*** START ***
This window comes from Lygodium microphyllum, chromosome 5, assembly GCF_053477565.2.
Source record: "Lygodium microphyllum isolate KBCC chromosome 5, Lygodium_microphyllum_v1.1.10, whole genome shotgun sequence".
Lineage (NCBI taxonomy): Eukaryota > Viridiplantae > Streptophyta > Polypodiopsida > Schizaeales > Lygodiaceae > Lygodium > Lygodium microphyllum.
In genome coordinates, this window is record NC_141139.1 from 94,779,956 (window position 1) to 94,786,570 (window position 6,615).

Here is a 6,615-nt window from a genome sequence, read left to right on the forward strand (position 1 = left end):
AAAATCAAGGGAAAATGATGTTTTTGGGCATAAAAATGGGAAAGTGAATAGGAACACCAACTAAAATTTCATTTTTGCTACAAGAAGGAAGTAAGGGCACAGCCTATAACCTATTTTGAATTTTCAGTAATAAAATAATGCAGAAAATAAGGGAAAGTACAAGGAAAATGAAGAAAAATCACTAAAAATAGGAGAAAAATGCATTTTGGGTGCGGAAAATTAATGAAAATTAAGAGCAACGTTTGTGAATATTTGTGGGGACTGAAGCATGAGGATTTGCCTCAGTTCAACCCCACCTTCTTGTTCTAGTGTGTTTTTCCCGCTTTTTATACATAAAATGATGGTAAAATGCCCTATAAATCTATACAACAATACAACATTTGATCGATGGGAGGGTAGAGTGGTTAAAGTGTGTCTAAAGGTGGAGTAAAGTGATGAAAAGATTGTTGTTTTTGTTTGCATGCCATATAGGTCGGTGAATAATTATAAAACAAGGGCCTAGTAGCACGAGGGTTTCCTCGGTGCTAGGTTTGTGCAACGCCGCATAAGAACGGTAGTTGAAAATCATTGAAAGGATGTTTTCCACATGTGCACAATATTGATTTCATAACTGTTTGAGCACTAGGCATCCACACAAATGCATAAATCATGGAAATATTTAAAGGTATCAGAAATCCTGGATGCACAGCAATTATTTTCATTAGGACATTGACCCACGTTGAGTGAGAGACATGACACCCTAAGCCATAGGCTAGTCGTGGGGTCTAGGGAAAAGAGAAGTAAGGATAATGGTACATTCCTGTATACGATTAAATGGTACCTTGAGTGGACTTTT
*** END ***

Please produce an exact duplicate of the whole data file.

This window comes from Lygodium microphyllum, chromosome 5, assembly GCF_053477565.2.
Source record: "Lygodium microphyllum isolate KBCC chromosome 5, Lygodium_microphyllum_v1.1.10, whole genome shotgun sequence".
Lineage (NCBI taxonomy): Eukaryota > Viridiplantae > Streptophyta > Polypodiopsida > Schizaeales > Lygodiaceae > Lygodium > Lygodium microphyllum.
In genome coordinates, this window is record NC_141139.1 from 94,779,956 (window position 1) to 94,786,570 (window position 6,615).

Here is a 6,615-nt window from a genome sequence, read left to right on the forward strand (position 1 = left end):
AAAATCAAGGGAAAATGATGTTTTTGGGCATAAAAATGGGAAAGTGAATAGGAACACCAACTAAAATTTCATTTTTGCTACAAGAAGGAAGTAAGGGCACAGCCTATAACCTATTTTGAATTTTCAGTAATAAAATAATGCAGAAAATAAGGGAAAGTACAAGGAAAATGAAGAAAAATCACTAAAAATAGGAGAAAAATGCATTTTGGGTGCGGAAAATTAATGAAAATTAAGAGCAACGTTTGTGAATATTTGTGGGGACTGAAGCATGAGGATTTGCCTCAGTTCAACCCCACCTTCTTGTTCTAGTGTGTTTTTCCCGCTTTTTATACATAAAATGATGGTAAAATGCCCTATAAATCTATACAACAATACAACATTTGATCGATGGGAGGGTAGAGTGGTTAAAGTGTGTCTAAAGGTGGAGTAAAGTGATGAAAAGATTGTTGTTTTTGTTTGCATGCCATATAGGTCGGTGAATAATTATAAAACAAGGGCCTAGTAGCACGAGGGTTTCCTCGGTGCTAGGTTTGTGCAACGCCGCATAAGAACGGTAGTTGAAAATCATTGAAAGGATGTTTTCCACATGTGCACAATATTGATTTCATAACTGTTTGAGCACTAGGCATCCACACAAATGCATAAATCATGGAAATATTTAAAGGTATCAGAAATCCTGGATGCACAGCAATTATTTTCATTAGGACATTGACCCACGTTGAGTGAGAGACATGACACCCTAAGCCATAGGCTAGTCGTGGGGTCTAGGGAAAAGAGAAGTAAGGATAATGGTACATTCCTGTATACGATTAAATGGTACCTTGAGTGGACTTTT